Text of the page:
Scientists say Solar flares could produce a global Katrina

The world becomes more wrapped up in technology every day. While that’s good for many, it’s also bad, as it makes the world more vulnerable to what scientists says is overdue: a massive solar flare or set of solar flares, a solar storm that could result in what scientists liken to a “global Katrina.”

A warning from scientists came on Monday, Feb. 21, a week after the Sun cut loose with its most massive solar flare in more than four years. That flare disrupted radio communications in China and generated concern around the world. NASA made a calming statement later in the week, saying

“The particle cloud produced by the Valentine’s Day event appears to be rather weak and is not expected to produce any strong effects at Earth other than perhaps some beautiful aurora in the high northern and southern latitudes on Feb. 17.”

They were correct, in terms of that particular solar flare. But on Monday, at the annual meeting of the American Association for the Advancement of Science in Washington. others emphasized we may have just dodged a bullet. Much as with the case for more watchfulness for possible asteroid and comet strikes, so does the world need to increase its preparedness with respect to solar storms.

The Valentine’s Day solar flare was the biggest since 2007. It was a baby compared to some historical storms. With our global reliance on technology, including cell phones, broadband, and GPS, a really big solar storm could have the “global Katrina” effect mentioned above. It could be a “perfect storm” of such proportion that communications and power grids could be affected, and some of the satellites orbiting Earth could even be permanently damaged.

In 1989, a solar flare created geomagnetic storms on Earth that disrupted electric power transmission. These caused blackouts across the Canadian province of Quebec.

Solar storms run on a cycle which is about 11 years in length. The last maximal period was in 2001 and the next maximal period is actually “late,” and is expected to hit in 2013. The last minimal period was particularly weak.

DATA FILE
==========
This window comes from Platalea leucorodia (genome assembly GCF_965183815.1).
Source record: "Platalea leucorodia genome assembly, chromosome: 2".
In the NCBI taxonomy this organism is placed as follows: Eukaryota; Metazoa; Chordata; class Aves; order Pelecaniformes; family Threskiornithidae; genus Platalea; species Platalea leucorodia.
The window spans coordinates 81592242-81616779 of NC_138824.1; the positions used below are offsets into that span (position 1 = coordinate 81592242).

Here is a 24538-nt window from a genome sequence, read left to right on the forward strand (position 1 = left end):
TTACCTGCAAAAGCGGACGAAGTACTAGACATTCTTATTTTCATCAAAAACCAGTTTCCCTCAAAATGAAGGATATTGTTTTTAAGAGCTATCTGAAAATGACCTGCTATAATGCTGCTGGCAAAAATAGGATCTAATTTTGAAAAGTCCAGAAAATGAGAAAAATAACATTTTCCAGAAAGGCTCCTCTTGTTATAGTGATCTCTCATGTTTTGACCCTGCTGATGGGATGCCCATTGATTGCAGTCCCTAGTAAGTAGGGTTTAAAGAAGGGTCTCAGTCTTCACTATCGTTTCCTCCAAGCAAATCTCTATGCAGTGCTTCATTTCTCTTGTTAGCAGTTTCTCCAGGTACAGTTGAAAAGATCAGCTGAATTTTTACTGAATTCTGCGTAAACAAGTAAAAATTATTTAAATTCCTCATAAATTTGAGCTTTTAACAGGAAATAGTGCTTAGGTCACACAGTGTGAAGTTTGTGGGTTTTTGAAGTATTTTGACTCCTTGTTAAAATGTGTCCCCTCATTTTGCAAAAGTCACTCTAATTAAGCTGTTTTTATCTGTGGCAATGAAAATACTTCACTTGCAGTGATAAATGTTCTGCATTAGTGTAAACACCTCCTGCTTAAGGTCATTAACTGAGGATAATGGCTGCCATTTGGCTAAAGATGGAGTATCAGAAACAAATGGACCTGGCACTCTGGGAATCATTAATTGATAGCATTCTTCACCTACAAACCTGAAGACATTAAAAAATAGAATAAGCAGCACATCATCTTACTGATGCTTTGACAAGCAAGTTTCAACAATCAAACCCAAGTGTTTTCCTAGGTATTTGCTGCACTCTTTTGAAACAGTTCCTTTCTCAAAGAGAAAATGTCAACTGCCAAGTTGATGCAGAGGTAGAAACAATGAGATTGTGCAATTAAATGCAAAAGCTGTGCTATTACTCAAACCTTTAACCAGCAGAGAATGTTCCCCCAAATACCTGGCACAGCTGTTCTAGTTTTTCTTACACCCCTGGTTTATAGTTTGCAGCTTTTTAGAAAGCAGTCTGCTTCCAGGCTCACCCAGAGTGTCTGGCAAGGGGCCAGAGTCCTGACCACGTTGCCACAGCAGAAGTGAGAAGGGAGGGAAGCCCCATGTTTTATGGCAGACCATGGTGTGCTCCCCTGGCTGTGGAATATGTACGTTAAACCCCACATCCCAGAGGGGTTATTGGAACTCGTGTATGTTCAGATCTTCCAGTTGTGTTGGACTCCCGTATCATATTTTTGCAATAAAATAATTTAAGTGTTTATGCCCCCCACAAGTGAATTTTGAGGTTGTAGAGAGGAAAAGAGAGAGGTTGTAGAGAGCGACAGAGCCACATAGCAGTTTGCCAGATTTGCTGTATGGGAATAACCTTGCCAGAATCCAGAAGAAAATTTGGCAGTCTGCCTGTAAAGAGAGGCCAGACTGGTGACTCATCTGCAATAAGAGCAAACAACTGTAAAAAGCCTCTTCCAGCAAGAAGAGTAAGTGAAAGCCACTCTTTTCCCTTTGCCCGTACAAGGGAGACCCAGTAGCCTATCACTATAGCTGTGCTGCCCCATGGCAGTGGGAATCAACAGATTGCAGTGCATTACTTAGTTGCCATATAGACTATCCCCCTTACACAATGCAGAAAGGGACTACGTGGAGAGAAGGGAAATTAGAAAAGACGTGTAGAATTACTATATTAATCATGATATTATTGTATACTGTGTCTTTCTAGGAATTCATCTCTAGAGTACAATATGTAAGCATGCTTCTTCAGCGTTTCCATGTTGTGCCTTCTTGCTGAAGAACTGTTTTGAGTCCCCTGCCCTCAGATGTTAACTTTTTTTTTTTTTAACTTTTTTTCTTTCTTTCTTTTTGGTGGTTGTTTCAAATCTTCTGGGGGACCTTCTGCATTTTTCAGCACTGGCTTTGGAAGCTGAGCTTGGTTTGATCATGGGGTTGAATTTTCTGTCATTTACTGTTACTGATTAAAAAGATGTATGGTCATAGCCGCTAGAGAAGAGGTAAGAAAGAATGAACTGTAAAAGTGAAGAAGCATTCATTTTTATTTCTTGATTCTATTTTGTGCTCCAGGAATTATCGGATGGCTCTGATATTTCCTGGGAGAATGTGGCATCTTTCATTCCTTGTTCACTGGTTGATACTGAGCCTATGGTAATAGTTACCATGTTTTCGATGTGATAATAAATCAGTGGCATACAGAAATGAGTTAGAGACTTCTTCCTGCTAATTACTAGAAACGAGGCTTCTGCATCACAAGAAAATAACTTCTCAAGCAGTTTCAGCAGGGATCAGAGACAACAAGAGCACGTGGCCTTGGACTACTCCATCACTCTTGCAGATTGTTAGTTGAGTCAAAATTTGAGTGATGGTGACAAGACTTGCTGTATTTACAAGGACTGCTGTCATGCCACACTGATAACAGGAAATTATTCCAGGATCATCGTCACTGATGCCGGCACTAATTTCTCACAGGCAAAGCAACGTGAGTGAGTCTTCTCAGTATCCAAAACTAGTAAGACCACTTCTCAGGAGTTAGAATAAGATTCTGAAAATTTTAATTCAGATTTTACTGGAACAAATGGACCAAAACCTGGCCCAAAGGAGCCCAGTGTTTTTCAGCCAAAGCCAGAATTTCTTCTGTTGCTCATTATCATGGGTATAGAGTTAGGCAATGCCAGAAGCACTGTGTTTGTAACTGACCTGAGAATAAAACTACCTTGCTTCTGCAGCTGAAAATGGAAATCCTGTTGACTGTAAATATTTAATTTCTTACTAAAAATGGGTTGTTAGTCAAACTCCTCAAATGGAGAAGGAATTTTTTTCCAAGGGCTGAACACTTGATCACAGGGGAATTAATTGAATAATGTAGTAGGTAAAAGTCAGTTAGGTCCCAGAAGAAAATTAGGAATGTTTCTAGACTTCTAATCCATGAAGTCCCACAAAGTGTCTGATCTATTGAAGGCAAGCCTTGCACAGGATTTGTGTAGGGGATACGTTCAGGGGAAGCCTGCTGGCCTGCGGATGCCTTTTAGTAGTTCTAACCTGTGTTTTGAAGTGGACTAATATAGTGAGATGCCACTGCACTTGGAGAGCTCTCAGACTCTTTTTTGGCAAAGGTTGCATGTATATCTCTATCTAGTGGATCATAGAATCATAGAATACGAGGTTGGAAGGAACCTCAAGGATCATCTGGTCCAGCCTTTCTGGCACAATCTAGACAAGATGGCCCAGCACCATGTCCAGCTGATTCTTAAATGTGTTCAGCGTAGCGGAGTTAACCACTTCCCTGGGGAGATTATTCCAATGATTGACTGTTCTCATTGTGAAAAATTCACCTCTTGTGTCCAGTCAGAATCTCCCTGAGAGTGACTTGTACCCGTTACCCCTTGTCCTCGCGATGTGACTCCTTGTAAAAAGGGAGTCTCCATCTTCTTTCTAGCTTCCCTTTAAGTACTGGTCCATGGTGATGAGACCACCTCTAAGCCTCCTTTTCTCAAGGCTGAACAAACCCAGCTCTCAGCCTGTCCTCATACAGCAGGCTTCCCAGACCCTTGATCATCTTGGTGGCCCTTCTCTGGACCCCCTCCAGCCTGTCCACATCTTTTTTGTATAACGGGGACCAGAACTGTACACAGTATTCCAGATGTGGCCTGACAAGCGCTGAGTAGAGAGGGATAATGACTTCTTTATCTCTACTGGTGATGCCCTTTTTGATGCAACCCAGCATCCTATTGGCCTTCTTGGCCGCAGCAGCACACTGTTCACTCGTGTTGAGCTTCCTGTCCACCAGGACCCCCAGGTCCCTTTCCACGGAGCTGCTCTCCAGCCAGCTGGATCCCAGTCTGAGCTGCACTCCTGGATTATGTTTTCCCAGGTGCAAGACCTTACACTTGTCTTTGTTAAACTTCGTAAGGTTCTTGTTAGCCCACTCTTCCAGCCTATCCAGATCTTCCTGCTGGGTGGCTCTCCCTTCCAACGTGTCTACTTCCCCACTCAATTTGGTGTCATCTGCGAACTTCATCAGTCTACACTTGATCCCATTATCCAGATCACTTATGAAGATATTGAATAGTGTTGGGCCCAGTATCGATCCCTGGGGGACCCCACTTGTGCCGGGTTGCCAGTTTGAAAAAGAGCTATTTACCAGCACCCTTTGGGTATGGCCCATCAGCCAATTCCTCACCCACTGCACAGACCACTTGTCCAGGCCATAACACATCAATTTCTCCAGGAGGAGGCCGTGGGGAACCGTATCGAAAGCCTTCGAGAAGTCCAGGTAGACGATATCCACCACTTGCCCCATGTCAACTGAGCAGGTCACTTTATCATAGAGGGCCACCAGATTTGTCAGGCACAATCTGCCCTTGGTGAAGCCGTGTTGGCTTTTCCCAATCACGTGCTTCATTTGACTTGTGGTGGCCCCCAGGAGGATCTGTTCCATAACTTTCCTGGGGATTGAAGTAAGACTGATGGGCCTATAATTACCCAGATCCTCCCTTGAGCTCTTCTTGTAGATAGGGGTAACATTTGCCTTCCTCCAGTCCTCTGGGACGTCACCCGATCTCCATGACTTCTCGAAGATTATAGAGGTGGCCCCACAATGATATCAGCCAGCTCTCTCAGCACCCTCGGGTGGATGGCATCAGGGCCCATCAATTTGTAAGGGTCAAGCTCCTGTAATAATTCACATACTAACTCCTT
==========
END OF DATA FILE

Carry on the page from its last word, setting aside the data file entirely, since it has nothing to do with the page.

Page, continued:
Professor Sir John Beddington, the U.K. government’s chief scientific adviser, said:

“The issue of space weather has got to be taken seriously. We’ve had a relatively quiet period of space weather, but we can’t expect that quiet period to continue.

“At the same time over that period the potential vulnerability of our systems has increased dramatically, whether it is the smart grid in our electricity systems or the ubiquitous use of GPS in just about everything we use these days.

“The situation has changed. We need to be thinking about the ability both to categorise and explain and give early warning when particular types of space weather are likely to occur.”

Jane Lubchenco, head of the U.S. National Oceanic and Atmospheric Administration, added:

“This is not a matter of if, it is simply a matter of when and how big.

“The last time we had a maximum in the solar cycle, about 10 years ago, the world was a very different place. Cell phones are now ubiquitous; they were certainly around but we didn’t rely on them for so many different things.

“Many things that we take for granted today are so much more prone to the process of space weather than was the case in the last solar maximum.”

There are a few scenarios that could cause a global Katrina, such as an asteroid, meteorite, or comet strike (although that could actually lead to a E.L.E.) and these sorts of solar storms. Asteroids and more became part of public consciousness after a pair of movies (Deep Impact and Armageddon); perhaps it’s time for a solar storm movie?  You can watch a solar flare video in the sidebar.

Via: Daily Mail

About The Author